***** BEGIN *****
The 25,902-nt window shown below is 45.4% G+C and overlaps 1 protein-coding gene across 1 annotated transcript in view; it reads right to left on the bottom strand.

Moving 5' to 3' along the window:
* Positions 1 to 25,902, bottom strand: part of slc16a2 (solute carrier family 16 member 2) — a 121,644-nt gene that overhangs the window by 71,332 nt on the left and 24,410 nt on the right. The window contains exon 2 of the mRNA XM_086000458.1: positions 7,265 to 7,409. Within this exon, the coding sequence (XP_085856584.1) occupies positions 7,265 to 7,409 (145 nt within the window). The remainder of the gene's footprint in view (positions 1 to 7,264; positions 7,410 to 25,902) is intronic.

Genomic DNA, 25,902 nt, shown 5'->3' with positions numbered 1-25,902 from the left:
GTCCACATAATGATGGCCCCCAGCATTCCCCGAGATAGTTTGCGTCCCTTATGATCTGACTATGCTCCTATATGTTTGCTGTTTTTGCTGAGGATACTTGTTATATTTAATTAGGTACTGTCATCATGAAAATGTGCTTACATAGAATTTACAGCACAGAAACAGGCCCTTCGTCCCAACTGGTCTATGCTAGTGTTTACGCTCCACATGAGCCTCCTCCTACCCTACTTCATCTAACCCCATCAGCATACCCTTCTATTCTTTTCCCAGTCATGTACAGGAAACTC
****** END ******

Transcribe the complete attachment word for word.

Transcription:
The 25,902-nt window shown below is 45.4% G+C and overlaps 1 protein-coding gene across 1 annotated transcript in view; it reads right to left on the bottom strand.

Moving 5' to 3' along the window:
* Positions 1 to 25,902, bottom strand: part of slc16a2 (solute carrier family 16 member 2) — a 121,644-nt gene that overhangs the window by 71,332 nt on the left and 24,410 nt on the right. The window contains exon 2 of the mRNA XM_086000458.1: positions 7,265 to 7,409. Within this exon, the coding sequence (XP_085856584.1) occupies positions 7,265 to 7,409 (145 nt within the window). The remainder of the gene's footprint in view (positions 1 to 7,264; positions 7,410 to 25,902) is intronic.

Genomic DNA, 25,902 nt, shown 5'->3' with positions numbered 1-25,902 from the left:
GTCCACATAATGATGGCCCCCAGCATTCCCCGAGATAGTTTGCGTCCCTTATGATCTGACTATGCTCCTATATGTTTGCTGTTTTTGCTGAGGATACTTGTTATATTTAATTAGGTACTGTCATCATGAAAATGTGCTTACATAGAATTTACAGCACAGAAACAGGCCCTTCGTCCCAACTGGTCTATGCTAGTGTTTACGCTCCACATGAGCCTCCTCCTACCCTACTTCATCTAACCCCATCAGCATACCCTTCTATTCTTTTCCCAGTCATGTACAGGAAACTC